In bingeable HGTV hits like Windy City Rehab, Rock the Block and Ugliest House in America, interior designer Alison Victoria improbably yet impeccably pairs the no-nonsense, city-of-big-shoulders aesthetic of her native Chicago with an elegance and femininity all her own. The shows often find her in denim, flannel and a hard hat, ripping up floorboards or installing drywall, but if she decided to accessorize a silk evening gown with a power drill, somehow the look would make perfect sense. It’s this same sensibility that Victoria has brought to her first collection with The Tile Shop, in which classic shapes are revived with surprising textures and colors, mosaics allow for every nuanced shade and vein of marble, and metallic trim makes kitchens and bathrooms glint irresistibly. “I’m really strong, but there’s also this softness to me,” says Victoria of her personality on- and off-screen. Her debut tile designs capture just that dichotomy.
“She’s very glamorous, but she also gets down to work,” says The Tile Shop director of design Kirsty Froelich, who reached out to Victoria about creating a collection after watching the designer on HGTV in the early, lockdown days of the pandemic. “She’s not just about the beautiful end result; she knows what it takes to achieve it.”
The collection of eight unique styles is anchored by Brick x Brick, a glossy porcelain subway tile with a slightly rugged surface that’s cast in a palette of four subtle pastels: Pearl, Petal, Pewter and Powder. “It’s subway tile with a twist,” says Victoria. “I wanted it to look like old bricks you’d see on the exterior of a Chicago house, covered by layers of paint. All those layers tell a story. The crackles, the depth, are what bring it to life.” With its combination of classic lines, rough touchability and neutral yet unexpected tones, the design is destined to refresh kitchen walls, shower stalls and fireplace surrounds in a variety of residences. “It could go in a beach home in the Hamptons, or a Scandi-style 1970s setting, or a modern farmhouse in Calabasas,” says Victoria.
For those who prefer their weathered, easy-like-Sunday-morning subway tile with a little Saturday night sparkle, Victoria has the solution: two Precious Metals pencil-trim pieces, available in gold and rose gold, to border any type of tile. “My addiction to gold has gotten out of control. I use it everywhere; it’s just part of my vocabulary,” she says. “If there isn’t something gold-toned in a design, then it wasn’t done by me.”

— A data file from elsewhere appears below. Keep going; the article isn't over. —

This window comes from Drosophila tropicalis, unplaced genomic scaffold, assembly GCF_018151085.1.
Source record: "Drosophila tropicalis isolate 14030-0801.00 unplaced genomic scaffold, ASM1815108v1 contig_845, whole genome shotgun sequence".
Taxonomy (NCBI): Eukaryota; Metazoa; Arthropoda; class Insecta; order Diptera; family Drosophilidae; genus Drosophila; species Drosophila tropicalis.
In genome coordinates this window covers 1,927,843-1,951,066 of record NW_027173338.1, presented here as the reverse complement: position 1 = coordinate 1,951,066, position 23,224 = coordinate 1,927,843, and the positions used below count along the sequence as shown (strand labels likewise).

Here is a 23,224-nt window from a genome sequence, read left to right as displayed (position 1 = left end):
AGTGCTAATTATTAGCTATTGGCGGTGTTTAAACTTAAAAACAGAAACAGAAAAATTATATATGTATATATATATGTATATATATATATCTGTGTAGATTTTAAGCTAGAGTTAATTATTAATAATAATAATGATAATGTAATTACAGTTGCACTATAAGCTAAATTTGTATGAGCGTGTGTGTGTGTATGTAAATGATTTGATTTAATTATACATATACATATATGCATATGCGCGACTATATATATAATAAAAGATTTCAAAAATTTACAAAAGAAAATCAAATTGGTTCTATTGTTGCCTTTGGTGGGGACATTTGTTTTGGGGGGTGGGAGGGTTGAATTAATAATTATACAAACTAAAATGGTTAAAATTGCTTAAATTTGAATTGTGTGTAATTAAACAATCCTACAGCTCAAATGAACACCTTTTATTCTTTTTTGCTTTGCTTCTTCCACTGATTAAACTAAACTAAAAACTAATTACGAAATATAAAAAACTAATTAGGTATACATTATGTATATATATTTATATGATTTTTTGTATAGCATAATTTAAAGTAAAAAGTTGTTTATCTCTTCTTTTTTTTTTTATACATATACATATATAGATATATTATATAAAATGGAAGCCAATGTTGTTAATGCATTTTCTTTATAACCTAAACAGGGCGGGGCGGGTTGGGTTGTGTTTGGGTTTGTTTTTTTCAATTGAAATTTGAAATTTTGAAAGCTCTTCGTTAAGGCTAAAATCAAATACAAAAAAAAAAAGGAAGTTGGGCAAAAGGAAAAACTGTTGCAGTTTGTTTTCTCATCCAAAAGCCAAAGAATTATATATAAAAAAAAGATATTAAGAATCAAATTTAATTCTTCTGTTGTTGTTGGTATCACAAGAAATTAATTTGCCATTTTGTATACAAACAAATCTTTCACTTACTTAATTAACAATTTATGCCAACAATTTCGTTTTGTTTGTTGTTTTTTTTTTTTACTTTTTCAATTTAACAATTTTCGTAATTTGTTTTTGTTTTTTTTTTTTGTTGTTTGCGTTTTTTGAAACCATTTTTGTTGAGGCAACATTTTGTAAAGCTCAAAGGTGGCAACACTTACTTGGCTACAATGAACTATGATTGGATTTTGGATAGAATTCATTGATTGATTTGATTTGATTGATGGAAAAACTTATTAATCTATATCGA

“Edging isn’t usually glamorous, but this changes that,” adds Froelich.
The two mosaic tiles that complete the collection harken beyond urbane Chicago to Victoria’s Mediterranean roots. Elia—Greek for “olive tree”—consists of Greek Volakas marble in a winding leaf pattern that evokes movement and nature. “This design feels like extending an olive branch,” she explains. “I visit Greece every year, and I wanted to share a common bond with the place that is so sacred to me.” Rendered in scalloped rows of green, Gem recalls classic architecture. The choice of both color and shape holds meaning for the designer, who considers green as essential as black and white and often adds archways to her interiors. “The deepness, darkness and richness of the color in this honed marble with a rounded edge is my absolute favorite,” she says. The style has already been introduced to several of her clients’ homes, as well as her own. In Victoria’s Las Vegas house, she used it on not only the bathroom walls but the floor too.
“Alison will take an average rectangular entry and turn it into a stunning archway with a carved wooden frame. She’ll use rounded mirrors and windows throughout her projects,” says Froelich. The collection presented an opportunity to adapt Victoria’s signature curves to tile—and to feature emerald green, a first at the time for The Tile Shop. To make the application even more daring, Gem can top out with a scalloped rather than straight horizontal line at the midway point of the wall—intriguing as a kitchen backsplash or in lieu of decorative trim in a partially tiled powder room. “It’s such a distinctive treatment; it’s something unexpected and cool,” says Froelich
“I don’t put my name on products unless they’re authentic and organic,” says Victoria. With The Tile Shop’s reputation for quality and track record of expertly curated artisanal collaborations, the brand proved a worthy partner for the celebrity designer. “I’m paying homage to every aspect of my history,” she says. “It’s such a personal collection to me.”
This story is a paid promotion and was created in partnership with The Tile Shop.
Homepage image: The Alison Victoria collection includes two marble mosaics, porcelain subway tile in a pastel palette, and two tones of metallic gold trim | Courtesy of The Tile Shop